How Actress Sarah Michelle Gellar Is Honest With Her Kids About the Pandemic

Sarah Michelle Gellar


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Sarah Michelle Gellar has spent the last 18+ months trying to keep it real with her two kids amid a global pandemic. The actress grew comfortable slaying fictitious bag guys onscreen as the formidable Buffy Summers, but that was a cakewalk compared to tackling the challenges brought on by COVID-19. Like other parents, she became a remote school teacher, hand-washing enforcer, 24/7 kid entertainer, and her children's go-to source for updates on what was and wasn't risky in terms of staying healthy.

Gellar is used to wearing many hats, but these new roles were overwhelming. Aside from acting, she is co-founder of Foodstirs Junk-Free Bakery, which offers sweet treats made from better-for-you ingredients, as well as a passionate philanthropist. Gellar also works with Lysol's HERE for Healthy Schools initiative back, helping to educate students and educators on the importance of hand hygiene and a clean classroom.

In our interview, Gellar shares how she navigated her kids, 12-year-old Charlotte and 9-year-old Rocky, through the darkness of the pandemic and how she tries to instill a philanthropic spirit as a family.

VWF: Most kids are back in school now, but there was a lot of time spent at home over the past year and a half. What did you learn about yourself as a parent during that time?

SMG:  The main thing that we're supposed to take from this is we all need to slow down a little bit. We got that gift of time with our kids. It was almost like there was a timeout on life for a minute, and it was just all of us together getting to have that time. As scary and as sad as the reasons behind it, I'm grateful for that time that experience.

I'm honest with my children. I want them to understand that this is real, that I don't have all the answers, and that I'm learning as we go.

VWF: How did you explain the pandemic to your kids?

SMG: I'm honest with my children. I want them to understand that this is real, that I don't have all the answers, and that I'm learning as we go. That's the best that we can do. I don't give them all the information, but I give them enough so that they understand. I believe in the end, we do them a disservice if we're not honest with them.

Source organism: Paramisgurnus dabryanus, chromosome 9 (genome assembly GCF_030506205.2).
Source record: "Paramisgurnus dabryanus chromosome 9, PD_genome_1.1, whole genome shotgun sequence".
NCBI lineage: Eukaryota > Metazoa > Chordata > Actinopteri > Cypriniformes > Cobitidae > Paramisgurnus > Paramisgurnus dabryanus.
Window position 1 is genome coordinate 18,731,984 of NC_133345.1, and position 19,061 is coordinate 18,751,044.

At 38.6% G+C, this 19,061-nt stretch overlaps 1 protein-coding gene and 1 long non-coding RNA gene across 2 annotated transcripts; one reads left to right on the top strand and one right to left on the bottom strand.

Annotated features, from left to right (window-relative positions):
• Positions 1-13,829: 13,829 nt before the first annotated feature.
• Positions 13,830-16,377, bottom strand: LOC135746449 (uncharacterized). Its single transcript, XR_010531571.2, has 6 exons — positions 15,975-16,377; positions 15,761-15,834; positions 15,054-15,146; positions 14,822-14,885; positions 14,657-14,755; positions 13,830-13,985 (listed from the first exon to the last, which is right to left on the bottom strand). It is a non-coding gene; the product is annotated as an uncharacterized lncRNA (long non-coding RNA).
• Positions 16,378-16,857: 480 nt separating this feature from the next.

VWF: How do you teach gratitude to your kids?

SMG: I try to lead by example. I joke that I work as an actor to support my charity habit. If I had all the money in the world, that's what I would love to do. I feel so fortunate for the things that I've been given. The opportunities I have to give back are really important.

As soon as I got my vaccine, the first thing I started to do again was volunteer at World Central Kitchen. Helping others also helps you. It feeds the soul in a different way. I lead by example with my kids to show them that we are very fortunate, and there are lots of ways we can give back.

Verywell Family: How do you have conversations with your own kids about healthy hygiene?

Sarah Michelle Gellar: We've talked a lot about this recently. It's not just about you being healthy, eating well and sleeping well, but it's about protecting everybody around us and what that responsibility looks like. It's about protecting your community, because by protecting them, you're also protecting yourself. That makes you good community member.

VWF: You are an ambassador for Lysol's HERE for Healthy Schools, a campaign to help schools in need. How did you get involved?

SMG: I've been working with this initiative since it was launched in 2019 and what's so interesting is, now in hindsight, realizing how ahead of the curve it really was. In 2019 we were talking a lot about the flu, germs, and really establishing healthier habits because hand washing had sort of taken a backseat. It was about how educators and parents can talk to children, encouraging these great habits.

Lysol partnered with Kinsa smart thermometers, not realizing that now in 2021 I have to take my kids' temperature each day before I can send them to school to get a baseline. Then they took the initiative a step further this year. In September for every canister of Lysol purchased, they donated one, through the Kids in Need Foundation, to an underserved school. While we're still COVID-focused right now, at the same time, there are still all these other viruses that are now going to be out there that are in school which kids need protection from.

The main thing that we're supposed to take from this is we all need to slow down a little bit. We got that gift of time with our kids. It was almost like there was a timeout on life for a minute.

VWF: For parents who want to start teaching their kids about giving back to their communities, where would you suggest they start?

SMG: The first thing that you can do is don't shelter them from the fact that there are people that don't have homes, there are people that don't get the luxury of going to school, that these are all things we're lucky to have and to be appreciative of that. The first step is just understanding and being grateful. My kids are so lucky.

Each year on their birthdays they get all of these presents. Every year we go through the closets and their toys to figure out what we can give to kids that aren't that fortunate. I want them to understand that process. You don't want to scare your children and you don't want them to have that fear, but you also want them to have an understanding of what's going in the world around them.

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